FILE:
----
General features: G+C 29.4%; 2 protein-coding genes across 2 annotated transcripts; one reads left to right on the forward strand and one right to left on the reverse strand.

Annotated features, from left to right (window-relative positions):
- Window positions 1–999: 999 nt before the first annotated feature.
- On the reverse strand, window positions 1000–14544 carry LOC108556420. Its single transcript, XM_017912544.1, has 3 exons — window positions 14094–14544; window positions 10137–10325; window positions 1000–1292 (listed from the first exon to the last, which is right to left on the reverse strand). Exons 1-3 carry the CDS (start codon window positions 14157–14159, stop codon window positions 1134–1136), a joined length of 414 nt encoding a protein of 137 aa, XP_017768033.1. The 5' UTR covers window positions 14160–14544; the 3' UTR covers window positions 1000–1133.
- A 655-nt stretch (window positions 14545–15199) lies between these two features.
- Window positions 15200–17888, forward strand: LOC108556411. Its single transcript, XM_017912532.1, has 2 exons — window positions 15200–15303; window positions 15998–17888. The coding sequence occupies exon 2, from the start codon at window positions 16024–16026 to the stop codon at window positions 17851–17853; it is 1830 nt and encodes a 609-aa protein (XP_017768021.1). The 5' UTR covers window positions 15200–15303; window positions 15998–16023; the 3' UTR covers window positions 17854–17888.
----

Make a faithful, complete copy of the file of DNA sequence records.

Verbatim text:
General features: G+C 29.4%; 2 protein-coding genes across 2 annotated transcripts; one reads left to right on the forward strand and one right to left on the reverse strand.

Annotated features, from left to right (window-relative positions):
- Window positions 1–999: 999 nt before the first annotated feature.
- On the reverse strand, window positions 1000–14544 carry LOC108556420. Its single transcript, XM_017912544.1, has 3 exons — window positions 14094–14544; window positions 10137–10325; window positions 1000–1292 (listed from the first exon to the last, which is right to left on the reverse strand). Exons 1-3 carry the CDS (start codon window positions 14157–14159, stop codon window positions 1134–1136), a joined length of 414 nt encoding a protein of 137 aa, XP_017768033.1. The 5' UTR covers window positions 14160–14544; the 3' UTR covers window positions 1000–1133.
- A 655-nt stretch (window positions 14545–15199) lies between these two features.
- Window positions 15200–17888, forward strand: LOC108556411. Its single transcript, XM_017912532.1, has 2 exons — window positions 15200–15303; window positions 15998–17888. The coding sequence occupies exon 2, from the start codon at window positions 16024–16026 to the stop codon at window positions 17851–17853; it is 1830 nt and encodes a 609-aa protein (XP_017768021.1). The 5' UTR covers window positions 15200–15303; window positions 15998–16023; the 3' UTR covers window positions 17854–17888.